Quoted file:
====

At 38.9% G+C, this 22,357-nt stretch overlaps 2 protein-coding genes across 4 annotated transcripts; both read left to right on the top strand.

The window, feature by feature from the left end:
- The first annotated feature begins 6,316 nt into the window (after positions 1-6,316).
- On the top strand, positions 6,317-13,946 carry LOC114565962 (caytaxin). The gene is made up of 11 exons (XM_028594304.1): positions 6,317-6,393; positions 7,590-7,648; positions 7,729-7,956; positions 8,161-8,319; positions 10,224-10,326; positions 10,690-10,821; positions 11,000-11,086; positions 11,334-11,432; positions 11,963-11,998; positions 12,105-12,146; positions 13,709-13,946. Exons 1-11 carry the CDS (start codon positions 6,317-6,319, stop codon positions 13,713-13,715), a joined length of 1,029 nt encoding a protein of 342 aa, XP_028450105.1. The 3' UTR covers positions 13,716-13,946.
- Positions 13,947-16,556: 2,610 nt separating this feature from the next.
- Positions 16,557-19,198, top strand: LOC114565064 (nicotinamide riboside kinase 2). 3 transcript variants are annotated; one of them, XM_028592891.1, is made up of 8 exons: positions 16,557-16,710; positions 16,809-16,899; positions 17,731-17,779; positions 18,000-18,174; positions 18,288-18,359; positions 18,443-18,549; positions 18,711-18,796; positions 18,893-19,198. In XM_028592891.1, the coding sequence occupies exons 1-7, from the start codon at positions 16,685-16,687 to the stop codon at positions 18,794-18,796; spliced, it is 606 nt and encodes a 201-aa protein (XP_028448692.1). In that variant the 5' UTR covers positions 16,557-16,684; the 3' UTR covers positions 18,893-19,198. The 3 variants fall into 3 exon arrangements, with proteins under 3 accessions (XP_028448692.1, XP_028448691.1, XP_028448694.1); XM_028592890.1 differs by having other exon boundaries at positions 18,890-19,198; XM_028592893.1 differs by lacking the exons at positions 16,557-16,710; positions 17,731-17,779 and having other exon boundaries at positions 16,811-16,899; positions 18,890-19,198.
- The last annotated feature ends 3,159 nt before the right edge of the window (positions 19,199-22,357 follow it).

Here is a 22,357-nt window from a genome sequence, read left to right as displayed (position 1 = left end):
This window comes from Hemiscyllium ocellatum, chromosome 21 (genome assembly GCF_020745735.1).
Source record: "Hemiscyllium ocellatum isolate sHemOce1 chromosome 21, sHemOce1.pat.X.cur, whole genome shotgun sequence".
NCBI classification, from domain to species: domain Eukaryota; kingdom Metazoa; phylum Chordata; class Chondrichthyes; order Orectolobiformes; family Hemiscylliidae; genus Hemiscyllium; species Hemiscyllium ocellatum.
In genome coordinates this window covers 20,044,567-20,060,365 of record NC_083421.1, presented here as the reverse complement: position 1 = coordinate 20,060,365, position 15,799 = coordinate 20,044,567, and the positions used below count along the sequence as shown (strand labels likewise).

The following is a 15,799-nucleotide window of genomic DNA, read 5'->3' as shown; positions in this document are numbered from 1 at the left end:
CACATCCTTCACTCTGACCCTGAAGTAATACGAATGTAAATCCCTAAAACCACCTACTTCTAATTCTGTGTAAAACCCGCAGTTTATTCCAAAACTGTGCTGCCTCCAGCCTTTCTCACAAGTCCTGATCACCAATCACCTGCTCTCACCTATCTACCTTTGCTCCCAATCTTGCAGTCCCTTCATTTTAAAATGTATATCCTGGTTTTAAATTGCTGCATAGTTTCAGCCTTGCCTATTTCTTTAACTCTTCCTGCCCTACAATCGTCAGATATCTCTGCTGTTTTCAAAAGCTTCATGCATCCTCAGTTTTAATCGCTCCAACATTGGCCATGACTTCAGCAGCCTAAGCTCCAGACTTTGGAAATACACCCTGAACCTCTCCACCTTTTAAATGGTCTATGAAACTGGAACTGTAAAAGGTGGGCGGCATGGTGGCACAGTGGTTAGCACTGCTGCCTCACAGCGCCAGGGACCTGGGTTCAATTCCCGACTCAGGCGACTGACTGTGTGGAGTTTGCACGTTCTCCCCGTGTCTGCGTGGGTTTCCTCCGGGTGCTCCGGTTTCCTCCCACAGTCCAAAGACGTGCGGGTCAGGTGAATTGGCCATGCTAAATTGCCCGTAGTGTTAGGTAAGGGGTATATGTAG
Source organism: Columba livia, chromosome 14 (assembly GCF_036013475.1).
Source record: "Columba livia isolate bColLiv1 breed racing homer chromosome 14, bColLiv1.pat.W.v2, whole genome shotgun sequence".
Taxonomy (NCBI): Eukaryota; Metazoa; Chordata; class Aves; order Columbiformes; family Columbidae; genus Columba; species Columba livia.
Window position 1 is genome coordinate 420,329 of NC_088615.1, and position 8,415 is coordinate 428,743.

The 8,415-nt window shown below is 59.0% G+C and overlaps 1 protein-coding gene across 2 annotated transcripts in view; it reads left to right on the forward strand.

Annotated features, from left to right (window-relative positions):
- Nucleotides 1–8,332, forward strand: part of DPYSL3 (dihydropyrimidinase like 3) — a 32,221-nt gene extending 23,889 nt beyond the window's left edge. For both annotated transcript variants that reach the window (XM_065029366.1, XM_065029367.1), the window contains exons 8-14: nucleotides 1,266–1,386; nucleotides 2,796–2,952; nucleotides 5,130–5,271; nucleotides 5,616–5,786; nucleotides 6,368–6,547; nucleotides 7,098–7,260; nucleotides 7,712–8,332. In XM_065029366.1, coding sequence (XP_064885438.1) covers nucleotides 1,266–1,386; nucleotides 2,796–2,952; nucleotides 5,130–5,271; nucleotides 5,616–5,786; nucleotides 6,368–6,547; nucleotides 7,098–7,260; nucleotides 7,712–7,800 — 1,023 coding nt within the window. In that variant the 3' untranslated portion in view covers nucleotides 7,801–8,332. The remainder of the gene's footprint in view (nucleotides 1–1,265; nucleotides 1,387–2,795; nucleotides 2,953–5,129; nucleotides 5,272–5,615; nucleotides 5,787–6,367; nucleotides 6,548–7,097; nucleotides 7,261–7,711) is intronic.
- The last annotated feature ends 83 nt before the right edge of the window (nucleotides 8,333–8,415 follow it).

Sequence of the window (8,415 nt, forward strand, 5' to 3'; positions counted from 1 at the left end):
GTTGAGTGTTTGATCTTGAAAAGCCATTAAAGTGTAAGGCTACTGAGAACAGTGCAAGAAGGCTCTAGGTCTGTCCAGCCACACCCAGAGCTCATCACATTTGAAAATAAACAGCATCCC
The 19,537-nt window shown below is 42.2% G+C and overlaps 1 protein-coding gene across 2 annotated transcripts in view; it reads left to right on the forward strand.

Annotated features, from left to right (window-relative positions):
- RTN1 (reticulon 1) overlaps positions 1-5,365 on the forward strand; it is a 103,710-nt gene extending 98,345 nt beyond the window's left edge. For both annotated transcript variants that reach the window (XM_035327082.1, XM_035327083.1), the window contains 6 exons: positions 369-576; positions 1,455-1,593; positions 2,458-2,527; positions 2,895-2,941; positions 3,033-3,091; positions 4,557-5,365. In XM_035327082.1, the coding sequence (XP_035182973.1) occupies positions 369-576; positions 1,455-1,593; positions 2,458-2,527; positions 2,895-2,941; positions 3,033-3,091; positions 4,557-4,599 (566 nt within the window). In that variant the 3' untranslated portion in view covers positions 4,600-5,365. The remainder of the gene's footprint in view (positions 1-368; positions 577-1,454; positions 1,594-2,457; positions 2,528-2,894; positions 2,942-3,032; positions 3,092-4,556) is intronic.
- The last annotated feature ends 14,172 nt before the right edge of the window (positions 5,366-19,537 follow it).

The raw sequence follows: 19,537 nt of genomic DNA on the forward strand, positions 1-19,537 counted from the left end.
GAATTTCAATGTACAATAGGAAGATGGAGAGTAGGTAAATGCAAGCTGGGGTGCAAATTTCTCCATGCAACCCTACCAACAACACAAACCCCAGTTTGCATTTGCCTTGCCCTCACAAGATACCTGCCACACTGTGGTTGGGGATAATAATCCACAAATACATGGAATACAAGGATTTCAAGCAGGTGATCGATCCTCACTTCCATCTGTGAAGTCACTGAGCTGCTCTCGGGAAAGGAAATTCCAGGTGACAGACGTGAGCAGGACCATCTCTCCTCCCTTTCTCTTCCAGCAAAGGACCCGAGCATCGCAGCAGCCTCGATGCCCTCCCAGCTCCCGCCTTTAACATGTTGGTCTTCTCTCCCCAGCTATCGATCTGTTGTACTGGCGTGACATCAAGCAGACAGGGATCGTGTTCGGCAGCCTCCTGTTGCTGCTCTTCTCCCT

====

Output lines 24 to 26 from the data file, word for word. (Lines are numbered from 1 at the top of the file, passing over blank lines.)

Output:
GTTGAGTGTTTGATCTTGAAAAGCCATTAAAGTGTAAGGCTACTGAGAACAGTGCAAGAAGGCTCTAGGTCTGTCCAGCCACACCCAGAGCTCATCACATTTGAAAATAAACAGCATCCC
The 19,537-nt window shown below is 42.2% G+C and overlaps 1 protein-coding gene across 2 annotated transcripts in view; it reads left to right on the forward strand.

Annotated features, from left to right (window-relative positions):